Women are key participants and leaders in La Via Campesina.
In fact, the rôle of women is part of what makes this movement unique both in the history of peasant movements and among other international social movements and organizations. The work, perspectives, analysis, energy, leadership and presence of women in La Via Campesina has fundamentally shaped and strengthened our movement.
Rural and indigenous women have a long history of oppression and struggle. They have made some major gains in some contexts and regions. Feminist struggles have resulted in the recognition of women’s rights as human rights, rights to education and resources and improved social status for some women. However the gains are very far from universal. Patriarchal power and injustices continue to be the daily reality for most women.
The increasing corporate concentration of land and resources makes rural women’s struggle for access to land ever more difficult. As more and more rural families are displaced, women are less secure and more vulnerable to violence and exploitation.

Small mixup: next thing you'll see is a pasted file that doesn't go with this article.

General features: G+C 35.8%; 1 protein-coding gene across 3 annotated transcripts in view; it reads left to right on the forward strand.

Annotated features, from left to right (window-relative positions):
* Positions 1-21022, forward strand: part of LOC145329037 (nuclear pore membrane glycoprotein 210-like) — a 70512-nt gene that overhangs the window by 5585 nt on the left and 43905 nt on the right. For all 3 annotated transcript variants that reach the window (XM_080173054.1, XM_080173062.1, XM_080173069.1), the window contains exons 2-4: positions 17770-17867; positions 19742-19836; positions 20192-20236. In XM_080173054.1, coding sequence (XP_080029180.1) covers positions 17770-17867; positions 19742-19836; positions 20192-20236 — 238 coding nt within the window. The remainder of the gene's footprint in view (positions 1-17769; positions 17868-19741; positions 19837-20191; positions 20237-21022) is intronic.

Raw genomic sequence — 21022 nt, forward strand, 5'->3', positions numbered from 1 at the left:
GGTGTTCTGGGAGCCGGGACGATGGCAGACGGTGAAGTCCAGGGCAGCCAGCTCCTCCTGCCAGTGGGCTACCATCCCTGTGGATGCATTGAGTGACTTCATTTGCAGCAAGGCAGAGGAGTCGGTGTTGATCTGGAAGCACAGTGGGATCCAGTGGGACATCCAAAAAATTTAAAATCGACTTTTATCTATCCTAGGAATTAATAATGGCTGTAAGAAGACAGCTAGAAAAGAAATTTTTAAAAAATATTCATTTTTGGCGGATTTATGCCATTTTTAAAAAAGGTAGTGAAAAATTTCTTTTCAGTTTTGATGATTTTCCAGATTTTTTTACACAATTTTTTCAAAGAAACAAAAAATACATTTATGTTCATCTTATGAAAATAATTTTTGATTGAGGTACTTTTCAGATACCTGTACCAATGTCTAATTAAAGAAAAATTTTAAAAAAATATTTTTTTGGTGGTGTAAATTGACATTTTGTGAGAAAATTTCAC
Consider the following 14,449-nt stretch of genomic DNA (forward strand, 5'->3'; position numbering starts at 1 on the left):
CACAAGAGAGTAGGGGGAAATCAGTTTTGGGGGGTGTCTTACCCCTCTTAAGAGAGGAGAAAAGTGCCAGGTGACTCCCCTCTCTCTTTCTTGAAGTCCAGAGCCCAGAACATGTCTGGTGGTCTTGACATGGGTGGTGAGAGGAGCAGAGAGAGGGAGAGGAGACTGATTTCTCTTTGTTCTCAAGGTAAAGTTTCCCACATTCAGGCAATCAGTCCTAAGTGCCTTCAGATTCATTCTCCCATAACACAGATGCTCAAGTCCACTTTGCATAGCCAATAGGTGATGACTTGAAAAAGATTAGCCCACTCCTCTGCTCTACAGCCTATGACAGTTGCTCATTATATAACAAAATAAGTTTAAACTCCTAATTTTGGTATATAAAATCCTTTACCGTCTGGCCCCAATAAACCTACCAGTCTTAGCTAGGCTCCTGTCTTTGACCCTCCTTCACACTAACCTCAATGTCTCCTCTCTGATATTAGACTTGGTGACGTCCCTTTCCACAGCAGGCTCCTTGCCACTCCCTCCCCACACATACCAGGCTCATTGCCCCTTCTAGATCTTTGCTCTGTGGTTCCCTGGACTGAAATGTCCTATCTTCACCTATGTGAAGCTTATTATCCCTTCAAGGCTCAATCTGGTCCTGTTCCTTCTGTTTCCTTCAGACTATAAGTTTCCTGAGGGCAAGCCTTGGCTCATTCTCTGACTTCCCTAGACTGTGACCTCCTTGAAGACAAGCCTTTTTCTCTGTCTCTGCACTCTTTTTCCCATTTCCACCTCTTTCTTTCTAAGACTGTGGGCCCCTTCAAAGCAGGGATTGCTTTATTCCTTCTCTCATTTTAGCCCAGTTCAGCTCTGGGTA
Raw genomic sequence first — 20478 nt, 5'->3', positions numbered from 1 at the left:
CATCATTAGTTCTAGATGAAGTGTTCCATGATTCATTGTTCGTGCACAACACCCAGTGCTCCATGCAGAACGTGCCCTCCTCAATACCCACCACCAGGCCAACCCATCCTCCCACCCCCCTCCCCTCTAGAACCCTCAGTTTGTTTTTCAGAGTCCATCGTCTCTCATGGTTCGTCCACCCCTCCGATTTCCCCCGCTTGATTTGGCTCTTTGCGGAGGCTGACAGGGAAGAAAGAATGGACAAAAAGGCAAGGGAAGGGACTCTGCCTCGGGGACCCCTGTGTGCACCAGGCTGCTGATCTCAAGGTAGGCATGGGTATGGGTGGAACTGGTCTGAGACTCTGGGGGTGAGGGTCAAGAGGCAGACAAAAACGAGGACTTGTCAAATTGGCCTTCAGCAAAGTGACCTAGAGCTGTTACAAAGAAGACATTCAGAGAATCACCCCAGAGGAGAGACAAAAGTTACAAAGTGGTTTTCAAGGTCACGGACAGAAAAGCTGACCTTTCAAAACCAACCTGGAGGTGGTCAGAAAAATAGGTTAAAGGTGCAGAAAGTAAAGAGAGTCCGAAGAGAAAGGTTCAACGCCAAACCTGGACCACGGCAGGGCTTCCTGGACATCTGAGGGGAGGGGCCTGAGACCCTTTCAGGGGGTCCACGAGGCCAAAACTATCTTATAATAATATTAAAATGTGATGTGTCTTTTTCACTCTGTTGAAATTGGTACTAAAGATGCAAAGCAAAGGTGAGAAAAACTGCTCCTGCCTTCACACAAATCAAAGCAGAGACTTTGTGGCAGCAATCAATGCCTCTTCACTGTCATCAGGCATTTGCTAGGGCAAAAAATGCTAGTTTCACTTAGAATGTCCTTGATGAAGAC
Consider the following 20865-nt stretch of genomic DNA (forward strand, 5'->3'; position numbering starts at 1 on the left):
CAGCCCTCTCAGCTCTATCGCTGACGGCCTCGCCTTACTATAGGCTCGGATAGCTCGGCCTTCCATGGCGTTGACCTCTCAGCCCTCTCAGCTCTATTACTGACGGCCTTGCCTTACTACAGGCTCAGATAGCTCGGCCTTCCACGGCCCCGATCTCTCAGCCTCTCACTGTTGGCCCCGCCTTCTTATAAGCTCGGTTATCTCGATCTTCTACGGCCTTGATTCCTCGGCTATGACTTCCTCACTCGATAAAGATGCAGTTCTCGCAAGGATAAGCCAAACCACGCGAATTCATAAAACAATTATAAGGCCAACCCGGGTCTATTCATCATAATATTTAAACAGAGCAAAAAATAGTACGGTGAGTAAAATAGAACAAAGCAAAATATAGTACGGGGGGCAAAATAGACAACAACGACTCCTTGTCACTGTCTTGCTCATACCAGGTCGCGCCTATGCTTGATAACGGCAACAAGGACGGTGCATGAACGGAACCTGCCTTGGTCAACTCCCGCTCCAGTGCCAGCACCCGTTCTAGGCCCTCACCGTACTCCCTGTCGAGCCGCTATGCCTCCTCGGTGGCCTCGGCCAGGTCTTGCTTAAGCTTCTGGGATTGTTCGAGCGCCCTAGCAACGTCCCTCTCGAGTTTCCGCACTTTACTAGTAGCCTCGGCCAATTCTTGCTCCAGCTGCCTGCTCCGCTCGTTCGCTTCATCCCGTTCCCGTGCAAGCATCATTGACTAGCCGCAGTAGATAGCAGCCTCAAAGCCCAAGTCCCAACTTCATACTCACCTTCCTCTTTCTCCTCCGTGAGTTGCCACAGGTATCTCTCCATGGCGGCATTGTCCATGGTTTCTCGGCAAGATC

Women in La Via Campesina initiated and continue to be key to the seeds campaign. As transnational corporations are usurping ownership of seeds and manipulating seed genetics, the struggle over seeds has become the struggle for food sovereignty and for the very basics of life itself. Peasant and indigenous women have a long tradition of collecting and protecting seeds, enhancing seed diversity and adaptability.
Throughout the life of La Via Campesina, women have been present and active on every issue and struggle – organizing, marching, confronting the powerful in national and international conferences, suffering arrests and jail, speaking out on important issues.
Side by side and in solidarity with the men of La Via Campesina, they bring political analysis, experience and energy to the shared goal of creating a future that is more just, egalitarian, peaceful, ecologically healthy and life-giving.